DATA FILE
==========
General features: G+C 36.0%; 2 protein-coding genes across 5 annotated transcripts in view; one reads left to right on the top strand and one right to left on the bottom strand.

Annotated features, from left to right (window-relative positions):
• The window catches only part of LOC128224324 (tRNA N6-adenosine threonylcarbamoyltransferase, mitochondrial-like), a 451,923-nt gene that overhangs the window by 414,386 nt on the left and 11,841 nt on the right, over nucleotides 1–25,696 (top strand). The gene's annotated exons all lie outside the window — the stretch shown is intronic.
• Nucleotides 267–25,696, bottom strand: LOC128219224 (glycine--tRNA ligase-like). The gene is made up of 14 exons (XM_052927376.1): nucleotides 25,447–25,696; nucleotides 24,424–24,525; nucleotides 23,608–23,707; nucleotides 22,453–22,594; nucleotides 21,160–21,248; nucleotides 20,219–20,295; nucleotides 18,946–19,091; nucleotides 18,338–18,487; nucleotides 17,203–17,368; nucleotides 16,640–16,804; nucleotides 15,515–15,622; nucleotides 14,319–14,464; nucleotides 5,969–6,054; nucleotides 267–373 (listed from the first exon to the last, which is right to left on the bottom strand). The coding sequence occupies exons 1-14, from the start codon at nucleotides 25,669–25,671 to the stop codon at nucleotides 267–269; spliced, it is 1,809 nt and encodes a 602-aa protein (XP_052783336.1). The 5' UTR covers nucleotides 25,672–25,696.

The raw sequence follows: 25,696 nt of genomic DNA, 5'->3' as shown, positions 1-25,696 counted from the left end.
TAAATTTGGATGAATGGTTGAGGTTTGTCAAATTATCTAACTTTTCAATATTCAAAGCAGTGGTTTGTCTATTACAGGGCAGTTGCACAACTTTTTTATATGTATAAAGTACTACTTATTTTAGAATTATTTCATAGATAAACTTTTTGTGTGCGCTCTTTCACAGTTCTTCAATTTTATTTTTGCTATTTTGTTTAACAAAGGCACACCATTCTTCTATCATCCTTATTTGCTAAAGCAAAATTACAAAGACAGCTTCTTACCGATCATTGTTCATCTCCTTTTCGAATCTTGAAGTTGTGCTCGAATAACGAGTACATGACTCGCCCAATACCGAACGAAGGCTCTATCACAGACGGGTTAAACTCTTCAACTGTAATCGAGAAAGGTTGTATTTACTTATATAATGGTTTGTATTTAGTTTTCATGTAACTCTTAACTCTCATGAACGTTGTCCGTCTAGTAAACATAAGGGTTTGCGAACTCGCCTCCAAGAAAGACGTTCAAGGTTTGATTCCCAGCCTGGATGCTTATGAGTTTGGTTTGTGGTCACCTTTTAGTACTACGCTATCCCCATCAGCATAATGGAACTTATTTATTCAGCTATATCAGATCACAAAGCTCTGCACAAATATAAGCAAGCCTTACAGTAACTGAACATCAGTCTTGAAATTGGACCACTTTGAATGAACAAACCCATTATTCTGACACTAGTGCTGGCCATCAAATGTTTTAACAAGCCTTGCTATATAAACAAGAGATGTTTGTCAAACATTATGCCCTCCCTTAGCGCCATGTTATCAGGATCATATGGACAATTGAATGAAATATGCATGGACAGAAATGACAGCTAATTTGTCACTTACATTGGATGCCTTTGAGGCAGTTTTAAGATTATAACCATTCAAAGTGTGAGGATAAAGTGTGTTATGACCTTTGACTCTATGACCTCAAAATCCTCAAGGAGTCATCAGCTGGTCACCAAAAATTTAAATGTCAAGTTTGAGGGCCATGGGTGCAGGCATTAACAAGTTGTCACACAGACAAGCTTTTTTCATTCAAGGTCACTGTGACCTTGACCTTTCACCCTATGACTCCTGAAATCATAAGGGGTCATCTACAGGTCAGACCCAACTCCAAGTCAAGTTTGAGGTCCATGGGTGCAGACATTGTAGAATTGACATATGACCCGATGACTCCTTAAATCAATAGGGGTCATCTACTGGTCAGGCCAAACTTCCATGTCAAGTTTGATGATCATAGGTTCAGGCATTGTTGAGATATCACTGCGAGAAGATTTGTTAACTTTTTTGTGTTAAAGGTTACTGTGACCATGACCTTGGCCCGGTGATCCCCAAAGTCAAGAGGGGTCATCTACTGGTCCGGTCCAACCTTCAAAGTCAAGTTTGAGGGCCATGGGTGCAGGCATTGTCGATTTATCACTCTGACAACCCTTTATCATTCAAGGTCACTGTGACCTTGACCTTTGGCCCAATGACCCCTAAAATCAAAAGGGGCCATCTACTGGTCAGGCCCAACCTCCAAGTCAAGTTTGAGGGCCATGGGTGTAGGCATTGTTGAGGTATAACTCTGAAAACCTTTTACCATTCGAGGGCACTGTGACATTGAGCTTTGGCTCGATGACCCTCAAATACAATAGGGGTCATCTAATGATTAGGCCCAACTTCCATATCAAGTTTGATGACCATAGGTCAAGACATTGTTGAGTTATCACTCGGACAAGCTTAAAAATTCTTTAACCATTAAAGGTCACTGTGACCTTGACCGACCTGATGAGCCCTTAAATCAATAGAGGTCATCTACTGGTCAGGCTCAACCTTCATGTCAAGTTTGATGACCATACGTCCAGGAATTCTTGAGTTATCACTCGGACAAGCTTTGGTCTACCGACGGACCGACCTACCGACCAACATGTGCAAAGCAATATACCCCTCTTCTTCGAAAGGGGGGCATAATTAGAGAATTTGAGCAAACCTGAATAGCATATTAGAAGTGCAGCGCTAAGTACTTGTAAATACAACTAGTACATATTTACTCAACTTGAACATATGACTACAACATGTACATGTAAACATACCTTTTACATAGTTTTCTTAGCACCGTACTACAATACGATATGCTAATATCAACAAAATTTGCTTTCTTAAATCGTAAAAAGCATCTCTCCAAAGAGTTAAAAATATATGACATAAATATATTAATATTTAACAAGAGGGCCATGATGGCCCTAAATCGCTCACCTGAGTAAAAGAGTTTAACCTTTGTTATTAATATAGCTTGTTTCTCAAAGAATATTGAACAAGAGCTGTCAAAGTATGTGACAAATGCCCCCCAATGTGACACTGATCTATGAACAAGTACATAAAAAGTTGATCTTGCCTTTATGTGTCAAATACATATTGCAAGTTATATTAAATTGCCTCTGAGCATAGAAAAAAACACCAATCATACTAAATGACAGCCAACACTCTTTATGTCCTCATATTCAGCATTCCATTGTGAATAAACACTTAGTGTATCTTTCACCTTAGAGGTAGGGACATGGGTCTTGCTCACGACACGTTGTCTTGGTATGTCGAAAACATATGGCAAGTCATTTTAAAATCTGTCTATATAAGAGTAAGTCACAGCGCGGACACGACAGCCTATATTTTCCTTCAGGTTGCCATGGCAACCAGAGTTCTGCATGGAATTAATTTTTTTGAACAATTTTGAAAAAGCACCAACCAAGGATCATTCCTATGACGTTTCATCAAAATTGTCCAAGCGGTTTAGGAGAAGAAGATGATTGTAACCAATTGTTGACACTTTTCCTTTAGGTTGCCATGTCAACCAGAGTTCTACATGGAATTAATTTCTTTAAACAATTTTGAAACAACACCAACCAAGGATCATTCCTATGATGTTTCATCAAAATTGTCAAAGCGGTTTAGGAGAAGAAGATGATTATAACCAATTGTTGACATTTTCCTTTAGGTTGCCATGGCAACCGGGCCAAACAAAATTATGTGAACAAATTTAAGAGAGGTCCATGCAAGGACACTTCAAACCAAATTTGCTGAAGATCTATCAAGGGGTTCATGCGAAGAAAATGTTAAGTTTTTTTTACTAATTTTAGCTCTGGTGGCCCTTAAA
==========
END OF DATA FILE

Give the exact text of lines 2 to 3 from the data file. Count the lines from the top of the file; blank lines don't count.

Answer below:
Annotated features, from left to right (window-relative positions):
• The window catches only part of LOC128224324 (tRNA N6-adenosine threonylcarbamoyltransferase, mitochondrial-like), a 451,923-nt gene that overhangs the window by 414,386 nt on the left and 11,841 nt on the right, over nucleotides 1–25,696 (top strand). The gene's annotated exons all lie outside the window — the stretch shown is intronic.